The mixing of cultures is common in these parts.
“The border’s just an idea,” Imperial City Council member Darrell Pechtl said. “The fact is, in our community, the border is a line that’s crossed every day by families on both sides. We are a fluid culture. We are a blended culture and we’re very fortunate about that. Our shoppers go to both sides. I dine on both sides of the borders.
“This is how we’ve grown up in the Valley.”
Pechtl said Mexicali residents cross the border for special events, such as the Parade of Lights in Imperial, the Christmas Parade in El Centro and the Cattle Call Rodeo in Brawley.
So if Ruiz’s victory was the Imperial Valley’s, it was also Mexicali’s.
The parade Saturday included a truck carrying several people close to Ruiz. At one point, one of them raised one of Ruiz’s championship belts and shouted, “Arriba Chicali!”
Chicali is a nickname locals have for Mexicali.
Miramontes, the retired law enforcement officer who was watching, remarked how the region now had two world champions in boxing. The night before at Fantasy Springs Resort Casino in Indio, Elwin Soto of Mexicali stopped Angel Acosta of Puerto Rico to win a version of the light-flyweight title.
Ruiz’s triumph mirrors Imperial’s growth and ambitions.
The city’s population nearly doubled between 2000 and 2010, from 7,695 to 14,758, according to U.S. Census data.
The region’s development is particularly obvious in Imperial’s more populous neighbor, El Centro. On North Imperial Avenue, there’s a Costco and a Walmart, as well as any fast-food chain restaurant imaginable.
Nearby are a Best Buy, a BevMo, an Olive Garden and a handful of national chain hotels.
Shoppers from the other side of the border have helped sustain the growth, but the driving force has been the increase in government jobs in the area.
Two state prisons have opened in the county in the last 27 years. Many federal agents are stationed here because of the area’s reputation as a drug corridor.
“We have land, we have water, we have people,” said Kelley, the county supervisor. “This will be the next Phoenix in the years to come.”
Community leaders are hopeful development could do for the region what Ruiz is doing: drawing attention.
Athletes who emerge from this region often almost do so by accident. Romo graduated from high school without any scholarship offers from four-year schools. Seanez said he was discovered only because there was a scout who was supposed to watch a game in Yuma that was rained out. On his way home, the scout saw lights on at a nearby baseball stadium.
The scout decided to drop by as Seanez was in the process of throwing a no-hitter.
“The problem is always that we’re isolated,” said Pechtl, the Imperial council member.
“People often drive through. We need to make this a culture [that] people drive to.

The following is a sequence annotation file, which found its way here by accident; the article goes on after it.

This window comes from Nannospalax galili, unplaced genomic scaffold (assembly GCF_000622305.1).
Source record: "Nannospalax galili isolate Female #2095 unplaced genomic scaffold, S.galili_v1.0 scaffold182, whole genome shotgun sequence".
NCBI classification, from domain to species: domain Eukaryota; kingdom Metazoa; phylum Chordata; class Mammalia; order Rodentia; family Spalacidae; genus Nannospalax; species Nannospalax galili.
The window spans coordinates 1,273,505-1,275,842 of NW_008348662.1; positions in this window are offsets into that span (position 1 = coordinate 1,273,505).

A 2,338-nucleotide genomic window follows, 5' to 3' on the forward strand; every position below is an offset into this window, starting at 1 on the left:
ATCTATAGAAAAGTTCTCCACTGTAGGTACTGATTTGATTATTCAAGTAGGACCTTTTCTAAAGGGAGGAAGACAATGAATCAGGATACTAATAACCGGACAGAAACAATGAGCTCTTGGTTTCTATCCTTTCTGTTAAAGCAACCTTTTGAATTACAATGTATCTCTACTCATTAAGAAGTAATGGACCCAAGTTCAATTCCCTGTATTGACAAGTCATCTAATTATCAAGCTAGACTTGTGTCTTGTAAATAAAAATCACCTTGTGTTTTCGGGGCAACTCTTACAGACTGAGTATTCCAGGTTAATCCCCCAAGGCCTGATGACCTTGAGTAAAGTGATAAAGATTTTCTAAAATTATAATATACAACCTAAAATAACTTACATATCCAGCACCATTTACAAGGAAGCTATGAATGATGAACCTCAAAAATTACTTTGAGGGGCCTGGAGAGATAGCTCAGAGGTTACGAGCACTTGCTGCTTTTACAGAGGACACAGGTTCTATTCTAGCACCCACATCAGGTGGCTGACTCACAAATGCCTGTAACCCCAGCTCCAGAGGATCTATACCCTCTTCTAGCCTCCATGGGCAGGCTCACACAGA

“When you become a community you drive to, people see what you have to offer and they give you more opportunities for your children.”
Ruiz’s success wasn’t only symbolic. The upset over Joshua offered immediate and tangible benefits for the Sparta Boxing Gym, which shares a building with an auto parts store.
A former juvenile delinquent who turned around his life and became a police officer, Lara founded the gym as a way to give back to the community. The cost of membership is $40 a month, but Lara waives or covers the fee for children who can’t afford it.
“We’ve been struggling the last couple years to stay alive,” Lara said.
With rent increasing and membership decreasing, the gym was in financial trouble last month.
“Andy’s blessing,” as Lara called it, changed everything.
In the aftermath of Ruiz’s victory over Joshua, the number of members more than doubled, from 20 to more than 50.
Lara received more uplifting news this week, when he learned Johnny’s Burritos would donate to the gym a share of its proceeds from Saturday. The restaurant was along the parade route.
Ruiz said the first purchase he made with his earnings from the Joshua fight was a car for his mother.
“I messed up a lot of her cars when I was young,” he explained.
Ruiz now wants to do something for the area’s youth. He recognizes he accomplished what he did only because of the time and money his father invested in him.
“There’s a lot of kids around here that have a lot of talent,” he said. “They just need that extra help. A lot of kids, they don’t have the extra help with their parents. I’d love to do that.”
He encouraged children to dream.
“You got to dream, man,” he said. “You got to dream big. Everybody that has a dream, they got to dream big and believe it. Believe it, believe it and it will come true, man. It really will.”
He’s already taught them how to do that.
Follow Dylan Hernandez on Twitter @dylanohernandez